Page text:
Importantly, the Witcher 3 doesn’t portray the civilians caught up in the war exclusively as victims. Indeed, their responses to the war are just as myriad as those who fight directly in it. “Poverty will force some onto the battlefield and strip corpses of fallen soldiers of their armours and belongings; others will continue to fly the colors of their homeland on tavern walls, even if that country doesn’t exist anymore,” Zych says. “This is what we wanted to show in the game, the different ways in which war affects lives of the people it touches. So we thought about who the characters living in the world of The Witcher 3 are – their needs and fears, where they’re from and what’s important for them – and through their actions show how they’re dealing with the predicament they found themselves in.”
Not all of the themes and images depicted in The Witcher 3 made it in as part of a carefully considered design document. The developers were sometimes surprised by where their approach to a given topic would lead them. One example of this is patriotism. In the Witcher 3, the Kingdom of Temeria has been destroyed by the invading Nilfgaardians, and the Redanians know a similar fate awaits them if Nilfgaard is victorious. CD Projekt decided to pull on this thread, and explore how different people respond when their national identity is under threat.
“Patriotism, which seems like a simple matter, turns out to be quite complex,” says Zych.
Just compare the straightforward attitude of Vernon Roche (a former Temerian Commander turned guerrilla fighter) and that of Sigismund Dijkstra — a man for whom the well being of Redania is close to heart, but whose methods are known to be controversial.”
The Witcher 3 is able to accommodate such a large number of themes and focus on each in detail on account of its sheer size. But the most crucial factor in the Witcher 3’s portrayal of war is not its spatial breadth, but its depiction of time. CD Projekt understand that, in general, wars are mostly made up of long periods of nothing happening, punctuated by short, sharp bouts of fighting. Geralt’s search for Ciri takes place during one of these lulls, when both the Redanians and Nilfgaardians have returned to camp to lick their wounds and puzzle over their next move.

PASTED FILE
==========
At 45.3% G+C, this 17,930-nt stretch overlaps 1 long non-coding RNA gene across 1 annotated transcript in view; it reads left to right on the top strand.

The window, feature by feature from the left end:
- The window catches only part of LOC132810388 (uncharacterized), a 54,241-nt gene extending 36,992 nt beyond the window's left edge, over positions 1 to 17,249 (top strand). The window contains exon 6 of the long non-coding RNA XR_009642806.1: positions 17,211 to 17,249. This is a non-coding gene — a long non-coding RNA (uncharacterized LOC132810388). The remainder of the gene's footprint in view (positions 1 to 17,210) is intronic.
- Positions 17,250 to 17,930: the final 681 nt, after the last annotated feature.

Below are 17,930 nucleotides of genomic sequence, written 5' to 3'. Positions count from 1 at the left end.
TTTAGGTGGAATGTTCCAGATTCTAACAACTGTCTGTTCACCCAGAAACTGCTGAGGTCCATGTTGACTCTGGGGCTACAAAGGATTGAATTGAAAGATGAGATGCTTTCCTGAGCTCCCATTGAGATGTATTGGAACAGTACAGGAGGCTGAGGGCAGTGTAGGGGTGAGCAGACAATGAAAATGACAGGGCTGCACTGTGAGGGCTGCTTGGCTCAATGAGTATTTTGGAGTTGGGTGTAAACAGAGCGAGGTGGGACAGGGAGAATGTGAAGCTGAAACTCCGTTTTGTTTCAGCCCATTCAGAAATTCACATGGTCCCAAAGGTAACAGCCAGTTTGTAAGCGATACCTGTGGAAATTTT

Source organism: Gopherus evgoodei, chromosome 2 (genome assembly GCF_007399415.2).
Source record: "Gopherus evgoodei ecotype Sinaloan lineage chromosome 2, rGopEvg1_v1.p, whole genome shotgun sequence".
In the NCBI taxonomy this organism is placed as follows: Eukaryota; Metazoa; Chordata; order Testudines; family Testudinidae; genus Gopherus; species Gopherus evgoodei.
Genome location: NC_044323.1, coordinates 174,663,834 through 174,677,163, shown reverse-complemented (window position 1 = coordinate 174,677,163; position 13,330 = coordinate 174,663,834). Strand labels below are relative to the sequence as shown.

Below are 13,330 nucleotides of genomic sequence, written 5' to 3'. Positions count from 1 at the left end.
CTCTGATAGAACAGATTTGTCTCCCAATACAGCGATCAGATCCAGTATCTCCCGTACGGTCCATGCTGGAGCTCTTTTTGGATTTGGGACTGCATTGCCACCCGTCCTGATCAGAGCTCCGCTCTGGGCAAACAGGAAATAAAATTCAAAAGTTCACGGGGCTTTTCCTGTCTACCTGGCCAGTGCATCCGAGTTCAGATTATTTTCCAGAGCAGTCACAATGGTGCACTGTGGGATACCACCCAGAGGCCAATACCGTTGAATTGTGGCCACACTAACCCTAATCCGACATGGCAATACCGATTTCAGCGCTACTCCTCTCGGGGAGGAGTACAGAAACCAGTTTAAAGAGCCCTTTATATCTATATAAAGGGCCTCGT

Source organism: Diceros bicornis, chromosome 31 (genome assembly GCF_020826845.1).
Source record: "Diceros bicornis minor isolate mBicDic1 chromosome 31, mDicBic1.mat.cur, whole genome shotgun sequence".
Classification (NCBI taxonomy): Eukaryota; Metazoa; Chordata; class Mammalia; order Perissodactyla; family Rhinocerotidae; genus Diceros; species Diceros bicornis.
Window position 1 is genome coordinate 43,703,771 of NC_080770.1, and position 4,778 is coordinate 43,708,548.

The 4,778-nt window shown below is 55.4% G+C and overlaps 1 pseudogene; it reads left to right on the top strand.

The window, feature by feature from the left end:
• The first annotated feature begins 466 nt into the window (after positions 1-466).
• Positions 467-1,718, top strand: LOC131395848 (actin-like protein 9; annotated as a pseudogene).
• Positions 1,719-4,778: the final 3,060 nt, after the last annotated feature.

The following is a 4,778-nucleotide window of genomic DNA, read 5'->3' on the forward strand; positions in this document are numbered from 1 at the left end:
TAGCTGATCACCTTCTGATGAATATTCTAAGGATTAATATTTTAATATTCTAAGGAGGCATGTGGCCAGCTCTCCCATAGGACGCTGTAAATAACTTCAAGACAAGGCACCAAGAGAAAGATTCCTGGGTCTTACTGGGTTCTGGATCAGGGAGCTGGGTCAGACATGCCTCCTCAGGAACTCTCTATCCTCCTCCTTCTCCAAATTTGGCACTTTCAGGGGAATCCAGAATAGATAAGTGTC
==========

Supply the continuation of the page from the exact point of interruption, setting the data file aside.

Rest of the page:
With the battlefields empty except for the dead, life creeps back into the woods and fields. The peasants resume work and traders walk the roads. Hence we experience the war not just as a sequence of battles soldiers either survive or perish in, but as a long-term scenario that is literally lived through by the people who subsist on Velen’s charred strip of no-man’s-land.
What’s more, CD Projekt understand the relative nature of time for various individuals experiencing the war. “Generals who move pawns on a map, are aware of the bigger picture, and for whom a lost battle is not the end of things, will see war differently than soldiers, who lose friends fighting alongside them, or their own life on the battlefield,” Zych explains.
In the Witcher 3, CD Projekt show us the full effect of total war, the devastation it can wreak, and the lives that are destroyed. But it also explores how individuals adapt to it and persist through it at every level of society. “Our goal was to create a believable world and say something true about war and the people that get caught up in it,” Zych summarises. In the end, The Witcher 3’s vision of war is so convincing because CD Projekt portray it as a part of life, rather than a machine of death.